Shun Premier Review:
Traditional Japanese Artisans make Shun’s Premier Series knives by hand. This is also one of their most popular lines. Made with a VG-MAX steel core, the blade is clad with 34 layers of hammered Damascus steel. The hammered texture produces dimples not unlike some hollow ground edges you’ve probably seen on other kitchen knives. This helps to reduce the effects of friction and to eliminate food from sticking on the blade when it’s being used. The handle on the Premier Series is a walnut-colored pakkawood in a symmetrical shape, so it’s ambidextrous, meaning it was built for both right or left-handed chefs.
Shun Dual Core
Shun Dual Core Review:
Another very unique blade from Shun, their Dual Core blades are made of layering two different high-carbon steels, VG10 and VG2. Once thought to be impossible, this combination will wear at slightly different rates, creating micro-serrations along the blade so its able to maintain performance longer. The Dual Core uses a rabbet tang to control weight, similar to how a samurai sword is constructed. It uses a traditional Japanese handle made of octagon-shaped ebony Pakkawood and comes with a saya (sheath).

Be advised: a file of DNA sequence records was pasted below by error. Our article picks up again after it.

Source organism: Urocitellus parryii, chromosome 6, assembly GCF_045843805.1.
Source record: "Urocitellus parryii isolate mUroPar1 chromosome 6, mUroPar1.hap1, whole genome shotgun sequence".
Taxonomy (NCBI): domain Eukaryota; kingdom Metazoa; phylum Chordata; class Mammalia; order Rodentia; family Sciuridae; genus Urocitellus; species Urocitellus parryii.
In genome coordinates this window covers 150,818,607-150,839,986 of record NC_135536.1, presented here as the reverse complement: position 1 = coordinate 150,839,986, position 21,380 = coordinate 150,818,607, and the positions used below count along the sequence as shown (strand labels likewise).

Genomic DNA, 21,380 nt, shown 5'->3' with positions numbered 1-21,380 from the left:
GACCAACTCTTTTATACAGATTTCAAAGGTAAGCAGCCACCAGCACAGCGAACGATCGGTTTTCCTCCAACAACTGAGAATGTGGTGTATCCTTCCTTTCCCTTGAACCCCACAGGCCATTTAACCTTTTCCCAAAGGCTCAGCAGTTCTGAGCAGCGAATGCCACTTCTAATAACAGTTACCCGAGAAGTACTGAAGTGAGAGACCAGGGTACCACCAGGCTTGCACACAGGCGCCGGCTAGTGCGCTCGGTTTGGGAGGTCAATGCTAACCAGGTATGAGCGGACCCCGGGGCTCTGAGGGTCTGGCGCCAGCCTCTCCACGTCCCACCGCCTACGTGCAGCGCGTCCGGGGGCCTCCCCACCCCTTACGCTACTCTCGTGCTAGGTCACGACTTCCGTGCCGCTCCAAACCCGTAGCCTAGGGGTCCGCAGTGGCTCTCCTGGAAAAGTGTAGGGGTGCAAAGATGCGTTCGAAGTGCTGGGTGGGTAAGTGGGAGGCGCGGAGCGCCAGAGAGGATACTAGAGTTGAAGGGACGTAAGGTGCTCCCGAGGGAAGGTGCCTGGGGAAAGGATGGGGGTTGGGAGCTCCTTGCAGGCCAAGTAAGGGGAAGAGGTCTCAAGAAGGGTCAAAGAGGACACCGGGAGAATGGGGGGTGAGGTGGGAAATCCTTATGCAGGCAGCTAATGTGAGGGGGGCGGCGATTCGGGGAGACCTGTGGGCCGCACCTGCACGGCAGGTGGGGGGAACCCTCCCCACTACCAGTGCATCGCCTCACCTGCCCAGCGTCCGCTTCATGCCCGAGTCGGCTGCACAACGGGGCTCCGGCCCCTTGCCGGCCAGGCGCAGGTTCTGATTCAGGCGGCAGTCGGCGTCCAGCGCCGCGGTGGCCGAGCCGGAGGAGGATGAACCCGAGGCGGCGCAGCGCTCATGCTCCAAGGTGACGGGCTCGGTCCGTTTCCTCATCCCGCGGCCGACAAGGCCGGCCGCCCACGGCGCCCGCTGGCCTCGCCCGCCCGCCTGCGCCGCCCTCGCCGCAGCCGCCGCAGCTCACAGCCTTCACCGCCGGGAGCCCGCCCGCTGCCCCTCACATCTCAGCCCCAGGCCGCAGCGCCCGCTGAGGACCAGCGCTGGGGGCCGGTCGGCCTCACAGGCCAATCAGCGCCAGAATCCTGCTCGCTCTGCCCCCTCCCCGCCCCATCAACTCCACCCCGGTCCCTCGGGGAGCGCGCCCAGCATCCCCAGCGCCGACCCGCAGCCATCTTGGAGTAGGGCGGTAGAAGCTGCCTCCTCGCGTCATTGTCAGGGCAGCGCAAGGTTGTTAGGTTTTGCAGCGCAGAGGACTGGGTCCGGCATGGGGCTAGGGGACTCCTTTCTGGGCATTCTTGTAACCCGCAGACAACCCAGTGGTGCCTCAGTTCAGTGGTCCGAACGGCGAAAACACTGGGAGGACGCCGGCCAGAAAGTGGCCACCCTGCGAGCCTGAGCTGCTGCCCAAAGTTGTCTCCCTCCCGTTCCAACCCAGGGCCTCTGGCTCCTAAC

Shun Blue Steel
Shun Blue Steel Review:
The Shun Blue Steel Collection does not have tons of options and is very exclusive. It can even be hard to find at times. Similar to the Dual Core, the Blue Steel knives have an octagon-shaped Pakkawood handle (very traditional Japanese look) and comes with its own saya. Unlike any other Shun knife, the Blue Steel knives are made with clad Blue Steel (should have been obvious by the name). This is a very high-end blade material. Note, it will patina over time and can give off a blue tint in the right lighting.